When you think of the word etiquette, you might be imagining a Miss Manners book from the 1950s. Proper business etiquette, however, is about much more than using the right salad fork. Etiquette might seem old fashioned, but it’s also an essential business tool.
If you’re ignoring proper business etiquette, you’re doing so at your own peril. With more employers hiring based on company culture fit and communication skills, you can’t really afford to display ill manners. Whether you’re trying to nab a great job or finally nail that promotion, your manners matter much more than you might think.
Here are 10 business etiquette rules you might not have ever considered which can help you climb higher on your career ladder without stepping on any toes:
1. Introduce yourself with your full name. When first meeting someone, whether in a boardroom or a networking event, always introduce yourself with your full name. No matter the situation, the name of the game is to be as memorable as possible. If you only use your first name, your new contact might later struggle to remember which Kevin or Rachel you were. This is another reason why having business cards to hand are always a good idea, no matter the circumstance. Unless you’re Madonna, always include your last name in introductions.
2. Uncross your legs. Crossing your legs can be distracting, and even just a little bit too sexy. More importantly, however, is the health concerns. Crossing your legs can be very bad for your circulation.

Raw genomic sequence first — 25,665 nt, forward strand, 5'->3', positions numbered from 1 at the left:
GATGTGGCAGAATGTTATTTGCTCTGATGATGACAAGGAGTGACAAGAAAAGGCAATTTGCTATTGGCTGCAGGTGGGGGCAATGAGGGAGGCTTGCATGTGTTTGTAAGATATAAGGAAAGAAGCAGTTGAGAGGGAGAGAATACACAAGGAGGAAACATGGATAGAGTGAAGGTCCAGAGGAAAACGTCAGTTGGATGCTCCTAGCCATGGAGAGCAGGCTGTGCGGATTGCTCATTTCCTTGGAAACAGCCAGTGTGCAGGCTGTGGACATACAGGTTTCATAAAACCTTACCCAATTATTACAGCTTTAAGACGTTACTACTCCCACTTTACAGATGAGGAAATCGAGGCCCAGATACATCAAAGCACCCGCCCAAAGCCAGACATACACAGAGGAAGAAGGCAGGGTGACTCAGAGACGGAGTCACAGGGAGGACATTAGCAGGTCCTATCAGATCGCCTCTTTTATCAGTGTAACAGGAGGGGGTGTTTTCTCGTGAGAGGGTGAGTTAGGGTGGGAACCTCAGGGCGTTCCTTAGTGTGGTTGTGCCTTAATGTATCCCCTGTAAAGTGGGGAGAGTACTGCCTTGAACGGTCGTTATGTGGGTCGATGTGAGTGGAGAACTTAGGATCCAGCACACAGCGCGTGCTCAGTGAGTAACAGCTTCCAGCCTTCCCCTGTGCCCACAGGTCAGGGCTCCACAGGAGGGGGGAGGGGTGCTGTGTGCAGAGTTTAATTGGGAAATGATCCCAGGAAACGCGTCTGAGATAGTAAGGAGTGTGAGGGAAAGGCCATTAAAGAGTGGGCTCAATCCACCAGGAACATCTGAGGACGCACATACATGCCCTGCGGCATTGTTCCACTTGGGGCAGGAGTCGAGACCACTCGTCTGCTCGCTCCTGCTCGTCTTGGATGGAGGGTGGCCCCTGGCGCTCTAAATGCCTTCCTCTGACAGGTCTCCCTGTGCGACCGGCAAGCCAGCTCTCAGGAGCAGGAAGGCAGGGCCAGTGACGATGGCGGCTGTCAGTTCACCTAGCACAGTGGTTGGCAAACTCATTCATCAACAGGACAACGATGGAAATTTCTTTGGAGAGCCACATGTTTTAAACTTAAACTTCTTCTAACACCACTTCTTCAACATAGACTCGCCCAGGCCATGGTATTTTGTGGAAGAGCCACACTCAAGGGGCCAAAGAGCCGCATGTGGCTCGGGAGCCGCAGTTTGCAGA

3. Limit your “thanks yous.” It’s great to be grateful, but you don’t want to be overly thankful. Saying too many thank yous in a single conversation can actually work in reverse to your meaning, diluting the impact of your initial thanks. It can also work to make you come off as needy and unsure of yourself.
4. Keep your lunch in the kitchen. It’s easy to get overwhelmed at work and decide you don’t even have 20 minutes to eat lunch. Instead, you end up eating lunch hunched over your desk looking at spreadsheets. Not only is this a sad state of affairs for you, it’s also not great for your coworkers. Most of your coworkers don’t want to hear you crunching lettuce or smell your reheated leftovers. Take the time out of your day to eat lunch in the kitchen or common areas, even if it means taking only a short lunch. Your coworkers, and your stomach, will thank you.
5. Always pick up the tab if you did the inviting. If you invited clients or coworkers out to dinner, don’t look for contributions when the bill comes. If you were the host of the evening, proper etiquette dictates it’s your turn to pay the bill.